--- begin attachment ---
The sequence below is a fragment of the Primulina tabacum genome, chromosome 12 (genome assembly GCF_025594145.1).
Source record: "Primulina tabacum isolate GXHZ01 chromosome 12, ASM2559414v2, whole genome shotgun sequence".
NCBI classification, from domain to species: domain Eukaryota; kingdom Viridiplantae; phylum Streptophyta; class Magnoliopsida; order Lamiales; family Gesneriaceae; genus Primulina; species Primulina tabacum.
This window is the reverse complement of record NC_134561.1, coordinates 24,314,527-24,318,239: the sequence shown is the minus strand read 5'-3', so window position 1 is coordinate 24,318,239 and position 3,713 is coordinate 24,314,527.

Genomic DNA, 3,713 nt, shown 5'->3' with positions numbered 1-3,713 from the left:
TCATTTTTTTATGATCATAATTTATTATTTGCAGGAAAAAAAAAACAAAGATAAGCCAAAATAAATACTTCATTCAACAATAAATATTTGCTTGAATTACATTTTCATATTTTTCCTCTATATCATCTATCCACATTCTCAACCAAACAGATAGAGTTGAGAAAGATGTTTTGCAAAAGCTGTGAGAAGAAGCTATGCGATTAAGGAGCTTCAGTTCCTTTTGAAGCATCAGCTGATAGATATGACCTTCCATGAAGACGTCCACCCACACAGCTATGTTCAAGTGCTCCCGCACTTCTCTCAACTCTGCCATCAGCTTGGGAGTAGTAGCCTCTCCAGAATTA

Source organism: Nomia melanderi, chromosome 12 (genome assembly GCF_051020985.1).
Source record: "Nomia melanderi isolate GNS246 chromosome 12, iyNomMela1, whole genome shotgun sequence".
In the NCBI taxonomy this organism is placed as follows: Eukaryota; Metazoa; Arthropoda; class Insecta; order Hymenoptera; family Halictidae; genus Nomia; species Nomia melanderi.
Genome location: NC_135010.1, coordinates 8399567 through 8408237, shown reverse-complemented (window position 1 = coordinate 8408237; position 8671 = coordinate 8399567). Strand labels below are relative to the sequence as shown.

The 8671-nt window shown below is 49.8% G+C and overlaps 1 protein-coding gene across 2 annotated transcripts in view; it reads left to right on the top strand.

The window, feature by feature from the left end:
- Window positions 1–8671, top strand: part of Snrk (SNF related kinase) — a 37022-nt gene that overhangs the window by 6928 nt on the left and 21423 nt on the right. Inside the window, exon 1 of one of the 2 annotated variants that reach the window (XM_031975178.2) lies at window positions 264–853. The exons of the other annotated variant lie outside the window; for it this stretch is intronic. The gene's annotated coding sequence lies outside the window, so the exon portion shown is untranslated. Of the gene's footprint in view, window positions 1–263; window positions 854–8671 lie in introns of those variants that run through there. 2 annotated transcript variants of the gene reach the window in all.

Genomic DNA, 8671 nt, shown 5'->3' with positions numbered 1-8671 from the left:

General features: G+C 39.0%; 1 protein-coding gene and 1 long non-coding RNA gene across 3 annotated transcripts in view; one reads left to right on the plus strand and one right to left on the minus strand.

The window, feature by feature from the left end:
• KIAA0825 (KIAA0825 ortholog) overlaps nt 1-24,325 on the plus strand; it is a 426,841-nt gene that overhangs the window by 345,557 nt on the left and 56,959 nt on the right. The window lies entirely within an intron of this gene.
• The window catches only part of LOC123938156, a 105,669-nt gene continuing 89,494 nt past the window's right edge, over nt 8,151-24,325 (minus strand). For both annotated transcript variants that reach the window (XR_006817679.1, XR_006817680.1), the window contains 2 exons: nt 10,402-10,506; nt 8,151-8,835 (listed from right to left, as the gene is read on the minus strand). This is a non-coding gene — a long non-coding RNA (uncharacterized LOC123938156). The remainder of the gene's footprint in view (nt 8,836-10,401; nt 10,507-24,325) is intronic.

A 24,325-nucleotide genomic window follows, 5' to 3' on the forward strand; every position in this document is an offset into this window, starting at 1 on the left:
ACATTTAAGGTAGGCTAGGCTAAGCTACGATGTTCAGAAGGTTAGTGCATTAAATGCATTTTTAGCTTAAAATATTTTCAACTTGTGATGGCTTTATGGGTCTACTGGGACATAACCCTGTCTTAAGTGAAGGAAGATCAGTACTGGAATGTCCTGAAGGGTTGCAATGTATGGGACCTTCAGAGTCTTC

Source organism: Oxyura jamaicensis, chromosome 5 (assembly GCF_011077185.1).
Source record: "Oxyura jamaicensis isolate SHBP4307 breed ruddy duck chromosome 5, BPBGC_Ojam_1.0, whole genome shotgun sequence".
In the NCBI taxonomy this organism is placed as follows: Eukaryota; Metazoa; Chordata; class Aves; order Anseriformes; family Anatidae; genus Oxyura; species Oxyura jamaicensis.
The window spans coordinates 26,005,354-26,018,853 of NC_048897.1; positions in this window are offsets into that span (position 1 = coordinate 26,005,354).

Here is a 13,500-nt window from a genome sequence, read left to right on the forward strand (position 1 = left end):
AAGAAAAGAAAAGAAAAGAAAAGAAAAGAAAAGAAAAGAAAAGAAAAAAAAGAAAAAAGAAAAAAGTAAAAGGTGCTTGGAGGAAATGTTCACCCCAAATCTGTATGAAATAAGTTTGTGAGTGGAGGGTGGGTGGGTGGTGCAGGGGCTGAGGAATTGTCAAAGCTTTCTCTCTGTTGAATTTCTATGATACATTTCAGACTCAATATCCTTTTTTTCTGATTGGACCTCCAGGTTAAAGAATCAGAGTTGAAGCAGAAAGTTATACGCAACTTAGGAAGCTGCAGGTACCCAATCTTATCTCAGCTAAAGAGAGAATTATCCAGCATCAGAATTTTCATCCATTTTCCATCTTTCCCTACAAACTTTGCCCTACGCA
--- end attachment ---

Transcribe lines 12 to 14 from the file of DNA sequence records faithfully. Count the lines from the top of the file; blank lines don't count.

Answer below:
The window, feature by feature from the left end:
- Window positions 1–8671, top strand: part of Snrk (SNF related kinase) — a 37022-nt gene that overhangs the window by 6928 nt on the left and 21423 nt on the right. Inside the window, exon 1 of one of the 2 annotated variants that reach the window (XM_031975178.2) lies at window positions 264–853. The exons of the other annotated variant lie outside the window; for it this stretch is intronic. The gene's annotated coding sequence lies outside the window, so the exon portion shown is untranslated. Of the gene's footprint in view, window positions 1–263; window positions 854–8671 lie in introns of those variants that run through there. 2 annotated transcript variants of the gene reach the window in all.

Genomic DNA, 8671 nt, shown 5'->3' with positions numbered 1-8671 from the left: